Looming roads crisis as development spreads north

Rodney is facing a looming crisis as already stretched road maintenance budgets are being plundered to fix rural roads destroyed by heavy trucks serving new housing developments.

Rodney Local Board deputy chair Phelan Pirrie said Auckland Transport (AT) staff had already identified 25 roads “absolutely destroyed” by business activities such as cleanfill soil removal for new housing, and the situation would only get worse as growth spread north.

He said one rural road near Kumeu had been ruined by hundreds of heavy truck movements visiting three cleanfill sites, and the $2 million it would cost to repair would be taken from the standard road maintenance budget.

“So that’s $2 million worth of maintenance not being done, and that’s just one road,” he said at the December Local Board meeting. “There’s no more money. Auckland is struggling to keep up with unprecedented growth.

“I don’t think people appreciate the effect of cleanfills. Roads down here have been completely destroyed. It’s started happening in North Rodney and it’s going to get worse – Warkworth is about to get a ton of development in the next 10 to 20, or even 30 years.”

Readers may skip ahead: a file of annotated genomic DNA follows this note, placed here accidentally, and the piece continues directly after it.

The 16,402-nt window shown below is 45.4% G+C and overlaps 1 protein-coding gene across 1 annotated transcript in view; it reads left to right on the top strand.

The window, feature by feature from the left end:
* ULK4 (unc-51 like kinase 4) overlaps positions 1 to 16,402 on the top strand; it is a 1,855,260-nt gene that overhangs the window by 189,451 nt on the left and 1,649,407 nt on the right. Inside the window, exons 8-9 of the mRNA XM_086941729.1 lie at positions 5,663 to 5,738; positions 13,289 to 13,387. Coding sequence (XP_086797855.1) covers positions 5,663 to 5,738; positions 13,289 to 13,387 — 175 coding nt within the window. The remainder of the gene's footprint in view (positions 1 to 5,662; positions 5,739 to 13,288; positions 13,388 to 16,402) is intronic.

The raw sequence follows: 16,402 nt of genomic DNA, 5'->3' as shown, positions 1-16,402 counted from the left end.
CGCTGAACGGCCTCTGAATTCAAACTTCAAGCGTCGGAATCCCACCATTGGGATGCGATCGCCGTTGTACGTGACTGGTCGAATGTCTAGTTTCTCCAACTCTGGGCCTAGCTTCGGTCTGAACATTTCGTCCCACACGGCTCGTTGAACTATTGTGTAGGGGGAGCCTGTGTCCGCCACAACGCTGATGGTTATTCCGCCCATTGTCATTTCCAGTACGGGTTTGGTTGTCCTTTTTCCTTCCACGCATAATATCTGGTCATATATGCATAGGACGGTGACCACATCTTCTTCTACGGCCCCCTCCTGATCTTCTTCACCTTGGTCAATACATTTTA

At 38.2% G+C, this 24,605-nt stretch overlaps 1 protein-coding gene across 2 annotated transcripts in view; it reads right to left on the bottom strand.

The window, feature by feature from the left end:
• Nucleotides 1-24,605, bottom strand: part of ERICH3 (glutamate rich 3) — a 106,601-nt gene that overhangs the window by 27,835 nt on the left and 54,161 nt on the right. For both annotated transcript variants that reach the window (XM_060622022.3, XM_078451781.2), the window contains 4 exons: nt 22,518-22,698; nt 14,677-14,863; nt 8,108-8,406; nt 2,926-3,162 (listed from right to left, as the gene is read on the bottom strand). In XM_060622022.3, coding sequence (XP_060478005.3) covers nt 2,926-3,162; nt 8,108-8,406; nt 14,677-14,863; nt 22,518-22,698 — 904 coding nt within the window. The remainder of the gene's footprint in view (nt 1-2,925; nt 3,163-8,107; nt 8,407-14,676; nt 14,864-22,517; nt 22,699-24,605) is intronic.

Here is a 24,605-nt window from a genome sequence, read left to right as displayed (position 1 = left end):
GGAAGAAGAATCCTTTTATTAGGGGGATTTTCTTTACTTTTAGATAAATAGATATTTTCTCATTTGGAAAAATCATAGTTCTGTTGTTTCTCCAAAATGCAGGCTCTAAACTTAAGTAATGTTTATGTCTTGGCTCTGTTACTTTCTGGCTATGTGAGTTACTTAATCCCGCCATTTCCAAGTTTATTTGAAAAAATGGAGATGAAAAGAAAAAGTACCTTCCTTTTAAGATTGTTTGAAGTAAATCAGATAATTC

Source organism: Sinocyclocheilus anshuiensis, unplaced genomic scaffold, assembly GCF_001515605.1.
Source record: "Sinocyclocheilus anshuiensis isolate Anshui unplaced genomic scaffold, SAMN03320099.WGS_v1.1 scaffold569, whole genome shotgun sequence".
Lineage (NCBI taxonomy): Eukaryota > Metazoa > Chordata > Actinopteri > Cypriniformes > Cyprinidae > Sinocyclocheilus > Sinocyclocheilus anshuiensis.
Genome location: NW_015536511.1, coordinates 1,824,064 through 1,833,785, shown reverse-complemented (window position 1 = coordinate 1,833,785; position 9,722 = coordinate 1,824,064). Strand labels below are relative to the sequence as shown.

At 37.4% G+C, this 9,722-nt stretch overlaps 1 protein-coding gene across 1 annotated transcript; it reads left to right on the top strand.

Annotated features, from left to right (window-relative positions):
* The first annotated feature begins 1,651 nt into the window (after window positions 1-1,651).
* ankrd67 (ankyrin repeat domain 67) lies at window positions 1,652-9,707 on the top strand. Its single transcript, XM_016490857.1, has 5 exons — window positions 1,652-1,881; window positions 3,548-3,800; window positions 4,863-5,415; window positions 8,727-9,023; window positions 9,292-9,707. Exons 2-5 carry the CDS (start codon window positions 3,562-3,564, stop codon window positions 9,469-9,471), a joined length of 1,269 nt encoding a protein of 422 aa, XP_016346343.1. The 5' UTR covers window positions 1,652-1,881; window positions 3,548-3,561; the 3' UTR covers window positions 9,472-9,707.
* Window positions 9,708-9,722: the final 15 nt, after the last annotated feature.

He said if things stayed as they were, the situation would continue to deteriorate, as any increases in funding were being eaten up by increased costs across all sectors.

Board members heard that attempts by AT to get operators to pay for some of the truck damage had failed in the Environment Court, and there seemed little Council could do to enforce such payments, since it was not a planning issue.

An initial agenda item that suggested the possibility of considering a new rate targeted at quarrying, forestry, and managed, clean and landfill businesses – that is, heavy truck operators in rural areas – was withdrawn, due to the size and scale of the problem. The meeting heard that more research and data was needed for board members to fully understand the extent of the issue, let alone the wider public.

Mr Pirrie warned that there were no easy answers.

“Residents who are expecting maintenance won’t get it, roads are deteriorating – this is a serious issue and it’s not going to go away. We shouldn’t kid ourselves there’s some magic solution,” he said.

“We should be looking at the businesses that are causing it and are profiting from development. If developer cleanfill companies contributed to a targeted rate, it could be done.”


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